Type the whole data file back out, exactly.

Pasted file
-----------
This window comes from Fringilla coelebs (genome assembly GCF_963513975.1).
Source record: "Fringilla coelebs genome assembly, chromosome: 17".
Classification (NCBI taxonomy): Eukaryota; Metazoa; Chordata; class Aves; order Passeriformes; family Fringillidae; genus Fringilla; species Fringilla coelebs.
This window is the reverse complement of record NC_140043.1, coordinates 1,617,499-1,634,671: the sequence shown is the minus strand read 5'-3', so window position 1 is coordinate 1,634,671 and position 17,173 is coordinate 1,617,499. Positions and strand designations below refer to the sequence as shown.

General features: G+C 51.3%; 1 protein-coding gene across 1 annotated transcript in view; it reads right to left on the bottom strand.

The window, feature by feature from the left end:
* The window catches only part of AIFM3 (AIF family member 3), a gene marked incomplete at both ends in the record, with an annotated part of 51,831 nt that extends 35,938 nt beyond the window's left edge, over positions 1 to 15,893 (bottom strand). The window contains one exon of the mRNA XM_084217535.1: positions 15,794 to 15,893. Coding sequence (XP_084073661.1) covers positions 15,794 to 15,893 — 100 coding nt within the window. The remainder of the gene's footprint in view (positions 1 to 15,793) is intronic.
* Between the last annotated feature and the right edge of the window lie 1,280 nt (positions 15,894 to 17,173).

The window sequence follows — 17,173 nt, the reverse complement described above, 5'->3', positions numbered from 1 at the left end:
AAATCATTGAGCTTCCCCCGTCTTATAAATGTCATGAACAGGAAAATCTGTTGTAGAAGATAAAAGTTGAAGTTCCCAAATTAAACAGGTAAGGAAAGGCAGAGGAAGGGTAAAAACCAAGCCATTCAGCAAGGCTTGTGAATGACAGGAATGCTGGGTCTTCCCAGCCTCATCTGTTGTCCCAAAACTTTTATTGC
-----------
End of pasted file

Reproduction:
This window comes from Fringilla coelebs (genome assembly GCF_963513975.1).
Source record: "Fringilla coelebs genome assembly, chromosome: 17".
Classification (NCBI taxonomy): Eukaryota; Metazoa; Chordata; class Aves; order Passeriformes; family Fringillidae; genus Fringilla; species Fringilla coelebs.
This window is the reverse complement of record NC_140043.1, coordinates 1,617,499-1,634,671: the sequence shown is the minus strand read 5'-3', so window position 1 is coordinate 1,634,671 and position 17,173 is coordinate 1,617,499. Positions and strand designations below refer to the sequence as shown.

General features: G+C 51.3%; 1 protein-coding gene across 1 annotated transcript in view; it reads right to left on the bottom strand.

The window, feature by feature from the left end:
* The window catches only part of AIFM3 (AIF family member 3), a gene marked incomplete at both ends in the record, with an annotated part of 51,831 nt that extends 35,938 nt beyond the window's left edge, over positions 1 to 15,893 (bottom strand). The window contains one exon of the mRNA XM_084217535.1: positions 15,794 to 15,893. Coding sequence (XP_084073661.1) covers positions 15,794 to 15,893 — 100 coding nt within the window. The remainder of the gene's footprint in view (positions 1 to 15,793) is intronic.
* Between the last annotated feature and the right edge of the window lie 1,280 nt (positions 15,894 to 17,173).

The window sequence follows — 17,173 nt, the reverse complement described above, 5'->3', positions numbered from 1 at the left end:
AAATCATTGAGCTTCCCCCGTCTTATAAATGTCATGAACAGGAAAATCTGTTGTAGAAGATAAAAGTTGAAGTTCCCAAATTAAACAGGTAAGGAAAGGCAGAGGAAGGGTAAAAACCAAGCCATTCAGCAAGGCTTGTGAATGACAGGAATGCTGGGTCTTCCCAGCCTCATCTGTTGTCCCAAAACTTTTATTGC